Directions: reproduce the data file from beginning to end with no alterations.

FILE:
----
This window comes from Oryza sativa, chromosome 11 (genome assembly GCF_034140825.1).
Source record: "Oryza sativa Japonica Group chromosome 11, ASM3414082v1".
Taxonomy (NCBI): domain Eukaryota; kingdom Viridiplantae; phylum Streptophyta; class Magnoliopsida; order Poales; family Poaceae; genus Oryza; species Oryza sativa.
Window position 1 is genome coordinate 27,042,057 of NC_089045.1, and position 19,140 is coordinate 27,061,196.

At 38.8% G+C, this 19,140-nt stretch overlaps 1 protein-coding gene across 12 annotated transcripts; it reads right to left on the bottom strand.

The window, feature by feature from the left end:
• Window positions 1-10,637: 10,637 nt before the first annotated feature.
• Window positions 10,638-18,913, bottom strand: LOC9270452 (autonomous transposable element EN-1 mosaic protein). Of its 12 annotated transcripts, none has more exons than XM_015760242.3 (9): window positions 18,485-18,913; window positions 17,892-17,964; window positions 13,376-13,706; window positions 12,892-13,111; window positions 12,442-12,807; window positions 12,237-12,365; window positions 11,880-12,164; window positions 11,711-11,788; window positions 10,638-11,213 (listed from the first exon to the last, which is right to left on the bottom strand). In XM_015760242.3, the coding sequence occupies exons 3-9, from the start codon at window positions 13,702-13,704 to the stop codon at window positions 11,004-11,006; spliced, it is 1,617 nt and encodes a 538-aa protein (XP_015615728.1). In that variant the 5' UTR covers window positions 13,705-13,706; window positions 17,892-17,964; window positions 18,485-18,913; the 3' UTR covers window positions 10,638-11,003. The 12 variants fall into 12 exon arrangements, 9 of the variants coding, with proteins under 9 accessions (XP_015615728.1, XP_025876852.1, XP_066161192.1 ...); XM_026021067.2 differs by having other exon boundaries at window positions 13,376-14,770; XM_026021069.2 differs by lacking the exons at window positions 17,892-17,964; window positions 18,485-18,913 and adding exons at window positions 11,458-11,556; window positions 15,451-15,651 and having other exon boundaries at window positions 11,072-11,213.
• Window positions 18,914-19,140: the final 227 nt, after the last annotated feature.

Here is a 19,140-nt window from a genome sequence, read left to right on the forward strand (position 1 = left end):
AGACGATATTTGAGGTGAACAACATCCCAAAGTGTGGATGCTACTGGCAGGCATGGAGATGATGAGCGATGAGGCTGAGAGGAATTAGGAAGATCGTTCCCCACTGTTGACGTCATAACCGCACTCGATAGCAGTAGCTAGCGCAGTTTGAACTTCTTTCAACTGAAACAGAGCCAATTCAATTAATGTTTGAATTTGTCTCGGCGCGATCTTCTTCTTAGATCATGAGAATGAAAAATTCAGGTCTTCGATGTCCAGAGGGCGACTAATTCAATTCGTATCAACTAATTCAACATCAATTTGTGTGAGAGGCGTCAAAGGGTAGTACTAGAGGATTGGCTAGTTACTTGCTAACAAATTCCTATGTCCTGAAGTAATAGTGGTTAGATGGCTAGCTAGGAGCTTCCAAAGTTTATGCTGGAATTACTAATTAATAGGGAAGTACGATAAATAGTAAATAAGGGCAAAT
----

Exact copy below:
This window comes from Oryza sativa, chromosome 11 (genome assembly GCF_034140825.1).
Source record: "Oryza sativa Japonica Group chromosome 11, ASM3414082v1".
Taxonomy (NCBI): domain Eukaryota; kingdom Viridiplantae; phylum Streptophyta; class Magnoliopsida; order Poales; family Poaceae; genus Oryza; species Oryza sativa.
Window position 1 is genome coordinate 27,042,057 of NC_089045.1, and position 19,140 is coordinate 27,061,196.

At 38.8% G+C, this 19,140-nt stretch overlaps 1 protein-coding gene across 12 annotated transcripts; it reads right to left on the bottom strand.

The window, feature by feature from the left end:
• Window positions 1-10,637: 10,637 nt before the first annotated feature.
• Window positions 10,638-18,913, bottom strand: LOC9270452 (autonomous transposable element EN-1 mosaic protein). Of its 12 annotated transcripts, none has more exons than XM_015760242.3 (9): window positions 18,485-18,913; window positions 17,892-17,964; window positions 13,376-13,706; window positions 12,892-13,111; window positions 12,442-12,807; window positions 12,237-12,365; window positions 11,880-12,164; window positions 11,711-11,788; window positions 10,638-11,213 (listed from the first exon to the last, which is right to left on the bottom strand). In XM_015760242.3, the coding sequence occupies exons 3-9, from the start codon at window positions 13,702-13,704 to the stop codon at window positions 11,004-11,006; spliced, it is 1,617 nt and encodes a 538-aa protein (XP_015615728.1). In that variant the 5' UTR covers window positions 13,705-13,706; window positions 17,892-17,964; window positions 18,485-18,913; the 3' UTR covers window positions 10,638-11,003. The 12 variants fall into 12 exon arrangements, 9 of the variants coding, with proteins under 9 accessions (XP_015615728.1, XP_025876852.1, XP_066161192.1 ...); XM_026021067.2 differs by having other exon boundaries at window positions 13,376-14,770; XM_026021069.2 differs by lacking the exons at window positions 17,892-17,964; window positions 18,485-18,913 and adding exons at window positions 11,458-11,556; window positions 15,451-15,651 and having other exon boundaries at window positions 11,072-11,213.
• Window positions 18,914-19,140: the final 227 nt, after the last annotated feature.

Here is a 19,140-nt window from a genome sequence, read left to right on the forward strand (position 1 = left end):
AGACGATATTTGAGGTGAACAACATCCCAAAGTGTGGATGCTACTGGCAGGCATGGAGATGATGAGCGATGAGGCTGAGAGGAATTAGGAAGATCGTTCCCCACTGTTGACGTCATAACCGCACTCGATAGCAGTAGCTAGCGCAGTTTGAACTTCTTTCAACTGAAACAGAGCCAATTCAATTAATGTTTGAATTTGTCTCGGCGCGATCTTCTTCTTAGATCATGAGAATGAAAAATTCAGGTCTTCGATGTCCAGAGGGCGACTAATTCAATTCGTATCAACTAATTCAACATCAATTTGTGTGAGAGGCGTCAAAGGGTAGTACTAGAGGATTGGCTAGTTACTTGCTAACAAATTCCTATGTCCTGAAGTAATAGTGGTTAGATGGCTAGCTAGGAGCTTCCAAAGTTTATGCTGGAATTACTAATTAATAGGGAAGTACGATAAATAGTAAATAAGGGCAAAT